BEIRUT (Reuters) - A woman curls up in grief in a darkened room - an artist’s image as powerful as any of the thousands of photos and videos from Syria’s civil war flashing across the world’s computer and television screens.
The sketch is the work of 63-year-old painter and illustrator Youssef Abdelke, who stayed on in his Damascus studio as scores of his contemporaries left to escape a conflict approaching its fourth year.
While activists and state journalists are out on the front line recording every shell blast and clash, silver-haired Abdelke has found his own more personal way of reporting on the hardships of fellow Syrians, using charcoal and paper.
“I think all the works in one way or another try to express the concerns and emotions of the ordinary Syrian citizen amid this huge river of blood,” he told Reuters at a gallery in Beirut where dozens of his works were on display.
Many of them focus on small, intimate moments, rather than trying to make sweeping statements about a civil war that has killed 130,000 people, driven millions from their homes and devastated whole districts of Syrian cities.
The grieving woman bends over a portrait of her dead son.
A teapot rests on a chessboard, both common objects in many Syrian households. Two tea glasses nearby are splattered with red paint, as if they are bleeding from gunshot wounds.
“We need years and years of contemplation and work to arrive at the moment where one can touch the huge amount of tragedies. The killing and destruction is greater than one can easily absorb,” said Abdelke, a prominent name on the Syrian art scene.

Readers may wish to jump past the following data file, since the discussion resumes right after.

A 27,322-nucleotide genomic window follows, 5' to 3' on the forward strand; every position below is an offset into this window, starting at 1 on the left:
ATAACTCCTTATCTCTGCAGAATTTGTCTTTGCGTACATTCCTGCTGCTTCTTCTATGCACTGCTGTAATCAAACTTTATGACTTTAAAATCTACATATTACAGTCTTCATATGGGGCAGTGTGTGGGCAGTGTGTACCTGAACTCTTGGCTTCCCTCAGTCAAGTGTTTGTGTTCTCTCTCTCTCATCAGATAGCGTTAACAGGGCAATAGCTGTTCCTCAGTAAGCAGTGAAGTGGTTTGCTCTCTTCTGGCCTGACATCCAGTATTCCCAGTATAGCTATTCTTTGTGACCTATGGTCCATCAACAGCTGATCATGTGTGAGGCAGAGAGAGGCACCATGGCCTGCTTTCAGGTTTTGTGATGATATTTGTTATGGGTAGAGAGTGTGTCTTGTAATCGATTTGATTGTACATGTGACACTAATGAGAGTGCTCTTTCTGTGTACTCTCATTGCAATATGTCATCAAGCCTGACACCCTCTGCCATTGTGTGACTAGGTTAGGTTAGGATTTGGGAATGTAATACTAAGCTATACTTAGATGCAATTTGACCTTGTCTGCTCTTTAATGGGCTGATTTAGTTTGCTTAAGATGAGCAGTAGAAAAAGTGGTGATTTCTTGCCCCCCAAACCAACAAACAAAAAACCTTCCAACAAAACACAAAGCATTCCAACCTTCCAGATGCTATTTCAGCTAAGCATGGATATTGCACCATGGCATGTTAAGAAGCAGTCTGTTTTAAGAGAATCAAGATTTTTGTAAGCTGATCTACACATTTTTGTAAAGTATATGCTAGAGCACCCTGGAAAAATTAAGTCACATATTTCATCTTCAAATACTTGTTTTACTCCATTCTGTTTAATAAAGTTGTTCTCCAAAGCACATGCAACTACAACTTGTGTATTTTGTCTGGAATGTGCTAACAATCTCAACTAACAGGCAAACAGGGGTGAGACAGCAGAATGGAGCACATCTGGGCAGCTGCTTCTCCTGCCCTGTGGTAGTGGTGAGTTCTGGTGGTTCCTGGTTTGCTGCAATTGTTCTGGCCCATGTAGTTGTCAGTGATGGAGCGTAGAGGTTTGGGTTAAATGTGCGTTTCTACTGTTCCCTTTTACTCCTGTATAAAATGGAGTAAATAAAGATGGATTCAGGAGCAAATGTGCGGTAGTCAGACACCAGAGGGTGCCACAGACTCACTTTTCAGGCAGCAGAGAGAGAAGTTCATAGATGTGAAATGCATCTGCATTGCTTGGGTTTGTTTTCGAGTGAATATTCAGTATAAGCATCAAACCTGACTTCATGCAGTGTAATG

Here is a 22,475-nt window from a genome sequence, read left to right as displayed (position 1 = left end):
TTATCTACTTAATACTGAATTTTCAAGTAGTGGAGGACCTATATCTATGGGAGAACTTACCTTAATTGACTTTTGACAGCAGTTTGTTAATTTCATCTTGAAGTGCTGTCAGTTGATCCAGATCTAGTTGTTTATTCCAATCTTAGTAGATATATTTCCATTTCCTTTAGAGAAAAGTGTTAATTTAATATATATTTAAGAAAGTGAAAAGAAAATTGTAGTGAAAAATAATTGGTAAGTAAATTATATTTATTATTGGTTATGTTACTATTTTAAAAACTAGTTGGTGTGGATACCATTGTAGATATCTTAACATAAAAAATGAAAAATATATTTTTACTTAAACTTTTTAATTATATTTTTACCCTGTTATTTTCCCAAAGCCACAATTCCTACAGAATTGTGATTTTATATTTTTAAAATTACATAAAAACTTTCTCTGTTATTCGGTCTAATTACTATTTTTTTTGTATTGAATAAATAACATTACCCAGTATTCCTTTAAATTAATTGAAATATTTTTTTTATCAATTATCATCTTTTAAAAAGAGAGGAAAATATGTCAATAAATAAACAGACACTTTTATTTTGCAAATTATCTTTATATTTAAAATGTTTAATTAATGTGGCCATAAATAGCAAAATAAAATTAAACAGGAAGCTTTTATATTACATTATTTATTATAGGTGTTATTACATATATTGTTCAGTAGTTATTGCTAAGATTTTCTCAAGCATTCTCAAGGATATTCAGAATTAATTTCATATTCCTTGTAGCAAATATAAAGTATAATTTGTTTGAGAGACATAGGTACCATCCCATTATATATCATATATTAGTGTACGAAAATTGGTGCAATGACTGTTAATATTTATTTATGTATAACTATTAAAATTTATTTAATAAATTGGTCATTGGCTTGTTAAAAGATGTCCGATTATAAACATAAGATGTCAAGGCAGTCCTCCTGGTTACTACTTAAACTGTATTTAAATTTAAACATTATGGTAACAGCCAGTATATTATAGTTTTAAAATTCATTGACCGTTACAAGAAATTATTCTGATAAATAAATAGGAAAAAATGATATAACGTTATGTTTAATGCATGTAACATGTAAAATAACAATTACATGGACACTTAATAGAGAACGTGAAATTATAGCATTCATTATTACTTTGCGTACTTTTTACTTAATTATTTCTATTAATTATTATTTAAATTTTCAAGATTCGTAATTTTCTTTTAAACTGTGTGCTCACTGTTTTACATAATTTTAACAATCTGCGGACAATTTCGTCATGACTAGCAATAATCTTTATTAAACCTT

“Right now we’re in the heart of the storm, so it’s very hard for one to see the true cultural effects in creative, artistic production.”
“AN OPEN-ENDED CRISIS”
Abdelke has not shied away from taking on the authorities in the past.
This month’s exhibition is his first in Lebanon since he was imprisoned in Syria for a month last summer after signing a declaration demanding the departure of President Bashar al-Assad.
He was also held as a political prisoner from 1978 to 1980 under the three-decade rule of Assad’s father Hafez al-Assad, and only returned to Damascus in 2005 from exile in France.
But many of the new works are abstract rather than overtly political.
A nail drives through a human heart. A knife cuts through a loose bouquet of flowers.
“The whole situation is an open-ended crisis,” said Abdelke. “It affects all civilians, even those who consider themselves outside of the conflict.”
Other Syrian artists have set up shop in Lebanon and Gulf Arab states, securing shows in boutique galleries in London, Paris and New York and fuelling growing international interest in the country’s contemporary art.
Abdelke has also been touring the Middle East with his work. But he always returns, doggedly, to his base in Damascus.
Inside Syria, while art schools are still functioning and a few dozen artists keep up residences, Abdelke says exhibitions have become nearly impossible.
Cultural events like gallery openings and lectures are disappearing as routine violence overtakes much of the country, even the heart of the once safe capital.
“Exhibiting itself is very difficult,” he said. “And it doesn’t have any meaning because nobody comes.”
Editing by Andrew Heavens